#TGW: All For One
Georgia Tech men's track out to make a splash at ACCs
By Jon Cooper
The Good Word
The Georgia Tech men's track team is expecting to make an impact in the proceedings.
"At ACCs it's always the same goal. We're not working to win the whole thing as a team yet. We just don't have enough bodies, really," said senior distance runner Brandon Lasater. "It's always just put up as many points as possible. It's not about finishing first but it's still a huge factor on finishing as high as possible as a team. We do want to be competing. We don't want to be just an afterthought in the ACCs."
Lasater, who will be running in the 1,500 meters (prelims begin at 7:45 p.m. on Thursday) and 800 (8:00 p.m. on Friday) and possibly the 4x400 relay (the meet's final event at 8:40 p.m. Saturday), doesn't have to worry about that. He'll likely be on the minds -- if not in the heads -- of competitors in his events, especially as his race gets late. That's when the "Lasater Kick" starts to become a factor.
That closing kick first made news in the 2013 Florida Relays in the 4x800 then recently resurfaced again nationally, recently at the Penn Relays, when he ran a 1:47:06 on the anchor leg as Tech's quartet of Zack Fanelty, Jeremy Greenwald, Andres Littig and Lasater finished in 7:18.84, to win the 4x800 by 2/100ths of a second over Georgetown.
"Quite honestly, that is the best experience I've had in track and field," Lasater said. "I've always been focused on Penn Relays. It's kind of been my big goal. So I'm really glad that we got it for Tech and that I was able to do it with the guys I did it with. Because Zack and Jeremy have been training with me all these years. They're both great and I've loved having them as training partners and Andres is a great up-and-comer so he should be doing good things in the next year."
He doesn't see what all the fuss is about.
"I don't know if a lot of teams think about it too much," he said, with a laugh, when asked about his extra gear down the stretch. "I know in the ACC that it generally comes into people's race plans but outside of the ACC I'm not sure yet. I don't really know for sure. But I imagine it has to factor into the ACC because it's happened a couple of times."
In addition to the Penn Relays it also happened in last weekend's Duke Twilight, when he and Greeenwald finished 1-2 in the 1,500.
Lasater won't take credit for lifting the team to victory but does believe that his presence does give the team a lift. Of course, he has complete confidence in the entire team.
"It definitely helps having someone you can count on. Knowing that each leg is going to do his part," he said. "I know the guys have mentioned that it's nice that they can hand it off to me because I generally race pretty well on relays. So it definitely helps with the mindset. It makes everyone a little more positive knowing that they have something they can fall back on."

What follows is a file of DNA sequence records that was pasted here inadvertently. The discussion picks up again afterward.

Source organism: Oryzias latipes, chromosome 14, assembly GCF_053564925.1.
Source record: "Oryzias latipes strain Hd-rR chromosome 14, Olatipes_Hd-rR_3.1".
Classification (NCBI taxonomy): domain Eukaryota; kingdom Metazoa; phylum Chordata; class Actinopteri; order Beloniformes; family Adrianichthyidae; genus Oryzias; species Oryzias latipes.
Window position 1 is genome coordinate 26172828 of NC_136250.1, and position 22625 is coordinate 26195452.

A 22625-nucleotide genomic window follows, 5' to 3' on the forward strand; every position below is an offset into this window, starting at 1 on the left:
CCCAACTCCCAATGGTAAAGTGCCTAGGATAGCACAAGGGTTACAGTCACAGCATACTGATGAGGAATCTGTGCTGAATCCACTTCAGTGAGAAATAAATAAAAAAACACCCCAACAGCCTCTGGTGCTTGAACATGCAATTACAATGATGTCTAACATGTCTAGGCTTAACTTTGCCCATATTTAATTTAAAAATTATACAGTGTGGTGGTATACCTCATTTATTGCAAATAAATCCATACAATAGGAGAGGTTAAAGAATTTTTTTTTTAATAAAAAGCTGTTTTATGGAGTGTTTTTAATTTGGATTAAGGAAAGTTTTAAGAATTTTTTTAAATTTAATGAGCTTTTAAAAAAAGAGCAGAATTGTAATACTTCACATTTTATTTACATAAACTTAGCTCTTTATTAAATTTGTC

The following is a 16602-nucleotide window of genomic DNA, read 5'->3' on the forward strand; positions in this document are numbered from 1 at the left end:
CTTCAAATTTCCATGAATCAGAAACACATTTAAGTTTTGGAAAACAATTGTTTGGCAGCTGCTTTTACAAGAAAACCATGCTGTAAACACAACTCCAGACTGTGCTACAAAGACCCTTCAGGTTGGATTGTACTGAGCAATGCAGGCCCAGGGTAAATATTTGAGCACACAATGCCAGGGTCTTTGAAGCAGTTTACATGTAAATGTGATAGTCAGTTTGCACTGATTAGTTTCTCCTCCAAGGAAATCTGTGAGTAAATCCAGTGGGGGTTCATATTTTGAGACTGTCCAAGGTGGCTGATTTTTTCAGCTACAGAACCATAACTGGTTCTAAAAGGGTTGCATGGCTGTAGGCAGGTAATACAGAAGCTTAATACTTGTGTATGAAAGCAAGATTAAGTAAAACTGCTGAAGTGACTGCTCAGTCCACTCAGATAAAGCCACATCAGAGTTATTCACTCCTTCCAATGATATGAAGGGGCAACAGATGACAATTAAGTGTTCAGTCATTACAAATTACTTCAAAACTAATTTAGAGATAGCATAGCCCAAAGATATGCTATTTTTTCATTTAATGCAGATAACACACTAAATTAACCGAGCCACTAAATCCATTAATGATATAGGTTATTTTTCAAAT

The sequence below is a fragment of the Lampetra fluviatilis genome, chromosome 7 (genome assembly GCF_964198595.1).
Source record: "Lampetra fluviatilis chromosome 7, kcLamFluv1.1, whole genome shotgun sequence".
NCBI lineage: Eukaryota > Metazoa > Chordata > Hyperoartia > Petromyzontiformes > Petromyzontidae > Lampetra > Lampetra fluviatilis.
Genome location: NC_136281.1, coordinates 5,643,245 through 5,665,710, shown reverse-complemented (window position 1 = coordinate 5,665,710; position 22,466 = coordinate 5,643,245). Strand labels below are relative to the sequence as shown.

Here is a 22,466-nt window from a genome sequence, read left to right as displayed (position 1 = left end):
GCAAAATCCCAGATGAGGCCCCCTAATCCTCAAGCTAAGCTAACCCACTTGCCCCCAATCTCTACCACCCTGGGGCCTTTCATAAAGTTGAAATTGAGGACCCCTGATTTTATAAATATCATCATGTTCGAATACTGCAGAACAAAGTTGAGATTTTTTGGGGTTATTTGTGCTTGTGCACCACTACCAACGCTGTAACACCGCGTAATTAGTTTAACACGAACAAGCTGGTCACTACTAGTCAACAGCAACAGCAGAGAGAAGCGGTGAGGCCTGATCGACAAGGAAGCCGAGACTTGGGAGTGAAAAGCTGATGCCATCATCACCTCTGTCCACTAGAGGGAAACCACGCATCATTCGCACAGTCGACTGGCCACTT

Lasater is positive when it comes to the prospects for Littig, who he considers one of many "under-the-radar" performers the Jackets will be putting out there this weekend -- especially with injuries and other factors keeping pole vaulter Nikita Kirillov and jumper Jonathan Gardner, both seniors from competing.
"I think Andres is in a good position as far as the 800 goes," he said. "He has been doing really well so I expect him to show up. He made that final indoors so I know he's capable of it. I'm looking for him, once he's in that final to have a little more factor in that race. I think in the 400, [junior] AZ [Reese]. He's been having some rough years so I'm hoping he can put it together in the last few weeks. He's had some good splits on 4x4s. If he can just translate that into the open then he'll be in a pretty good position in the final. We're looking for some other people to step up, like [jumper] Myles [McDavid] and our distance guys, hopefully Jeremy, Andres, a few other 800 guys."
Lasater, of course, expects that Georgia Tech to continue to perform solidly in the distance events, which seem to be tailor-made for Tech this season.
"Coach Drosky is very good at coaching both the 800 and the 1,500 but the 1,500 requires a little more mileage, a little more aerobics than the 800," he said. "The training we do is good for both but it just takes a little time to develop for the 1,500 so we see a lot of people doing well in the 15 now because we have a lot of seniors. So there are a lot of people who have been in the program for a while so they just kind of develop. Coach Drosky's program is very developmental. So over time you just gradually get better. It just takes a little while for the 15 to kind of kick in and right now we have a big group of seniors so there's a lot of people that are ready to go."
Lasater will be ready to go this weekend in his final ACCs, but he's certainly not treating it with any kind of finality -- of course, he doesn't have to, as he's qualified for NCAAs in both 800 and 1,500.
"I don't really worry about it being my last time," he said. "It's crossed my mind. I hope to keep competing after college so it's more just I'd like to have a really good showing just to give back to Coach Drosky. Any time they have ACCs and whatnot, it's more to do it for the coaches and the school. It's not so much a personal thing for me."
He's also not expecting any kind of special emotional send-off or rah-rah rallies for him and the other seniors. That's just not how it works.
"The track team, more now it's just try and do as well individually as far as the different groups, like the distance group wants to do well but it's never `For the seniors,'" he said. "It's always because of the team. So it's never `Do it for the seniors.' It's always `Do it for Tech.'"